Original Research ARTICLE
Nordihydroguaiaretic acid enhances the activities of aminoglycosides against methicillin- sensitive and resistant Staphylococcus aureus in vitro and in vivo
- 1Institute for Infection and Immunity, St George’s, University of London, London, UK
- 2Centre for Biological Sciences, University of Southampton, Southampton, UK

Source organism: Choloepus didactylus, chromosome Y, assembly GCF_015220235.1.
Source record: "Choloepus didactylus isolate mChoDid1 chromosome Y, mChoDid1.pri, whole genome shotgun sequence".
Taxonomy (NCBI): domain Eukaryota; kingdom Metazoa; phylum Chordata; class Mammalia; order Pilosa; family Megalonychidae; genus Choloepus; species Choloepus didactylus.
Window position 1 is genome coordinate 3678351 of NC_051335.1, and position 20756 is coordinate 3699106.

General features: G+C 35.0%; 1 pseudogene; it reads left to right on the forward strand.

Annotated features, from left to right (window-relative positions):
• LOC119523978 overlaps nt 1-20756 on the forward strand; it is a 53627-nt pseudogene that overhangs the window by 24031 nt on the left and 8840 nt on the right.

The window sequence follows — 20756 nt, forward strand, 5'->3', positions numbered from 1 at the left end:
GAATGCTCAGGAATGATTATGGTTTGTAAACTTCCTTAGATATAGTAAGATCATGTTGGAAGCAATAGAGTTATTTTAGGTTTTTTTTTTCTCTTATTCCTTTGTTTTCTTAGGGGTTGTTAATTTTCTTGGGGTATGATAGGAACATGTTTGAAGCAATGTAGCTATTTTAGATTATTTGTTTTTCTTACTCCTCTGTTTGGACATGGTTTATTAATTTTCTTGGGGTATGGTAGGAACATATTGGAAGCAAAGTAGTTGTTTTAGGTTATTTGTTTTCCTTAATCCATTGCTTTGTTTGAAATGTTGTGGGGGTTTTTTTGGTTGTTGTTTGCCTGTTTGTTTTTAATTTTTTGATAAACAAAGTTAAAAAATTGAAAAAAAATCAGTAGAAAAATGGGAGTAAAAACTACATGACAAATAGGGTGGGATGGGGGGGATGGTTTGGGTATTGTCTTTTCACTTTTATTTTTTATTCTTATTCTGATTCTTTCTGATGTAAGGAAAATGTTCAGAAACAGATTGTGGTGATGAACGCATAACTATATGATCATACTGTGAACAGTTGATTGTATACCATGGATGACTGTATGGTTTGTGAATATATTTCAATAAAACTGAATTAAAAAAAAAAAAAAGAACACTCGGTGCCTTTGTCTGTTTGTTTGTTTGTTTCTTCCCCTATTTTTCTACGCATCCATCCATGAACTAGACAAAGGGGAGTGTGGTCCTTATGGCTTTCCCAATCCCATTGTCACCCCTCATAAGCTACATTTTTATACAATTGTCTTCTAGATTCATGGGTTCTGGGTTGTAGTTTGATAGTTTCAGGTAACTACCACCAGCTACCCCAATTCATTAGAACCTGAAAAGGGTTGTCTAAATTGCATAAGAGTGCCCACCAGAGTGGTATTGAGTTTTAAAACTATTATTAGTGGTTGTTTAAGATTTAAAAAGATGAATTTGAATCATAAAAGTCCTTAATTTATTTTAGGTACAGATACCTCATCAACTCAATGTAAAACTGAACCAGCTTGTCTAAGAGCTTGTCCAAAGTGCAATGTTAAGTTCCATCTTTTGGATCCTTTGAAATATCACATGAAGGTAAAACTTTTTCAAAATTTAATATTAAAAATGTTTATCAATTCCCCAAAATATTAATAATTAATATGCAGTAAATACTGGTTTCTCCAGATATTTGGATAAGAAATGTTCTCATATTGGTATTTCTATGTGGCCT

Infections caused by methicillin-sensitive Staphylococcus aureus (MSSA) and methicillin-resistant S. aureus (MRSA) are prevalent. MRSA infections are difficult to treat and there are no new classes of antibiotics produced to the market to treat infections caused by the resistant bacteria. Therefore, using antibiotic enhancers to rescue existing classes of antibiotics is an attractive strategy. Nordihydroguaiaretic acid (NDGA) is an antioxidant compound found in extracts from plant Larrea Tridentata. It exhibits antimicrobial activity and may target bacterial cell membrane. Combination efficacies of NDGA with many classes of antibiotics were examined by chequerboard method against 200 clinical isolates of MRSA and MSSA. NDGA in combination with gentamicin, neomycin, and tobramycin was examined by time-kill assays. The synergistic combinations of NDGA and aminoglycosides were tested in vivo using a murine skin infection model. Calculations of the fractional inhibitory concentration index (FICI) showed that NDGA when combined with gentamicin, neomycin, or tobramycin displayed synergistic activities in more than 97% of MSSA and MRSA, respectively. Time kill analysis demonstrated that NDGA significantly augmented the activities of these aminoglycosides against MRSA and MSSA in vitro and in murine skin infection model. The enhanced activity of NDGA resides on its ability to damage bacterial cell membrane leading to accumulation of the antibiotics inside bacterial cells. We demonstrated that NDGA strongly revived the therapeutic potencies of aminoglycosides in vitro and in vivo. This combinational strategy could contribute major clinical implications to treat antibiotic resistant bacterial infections.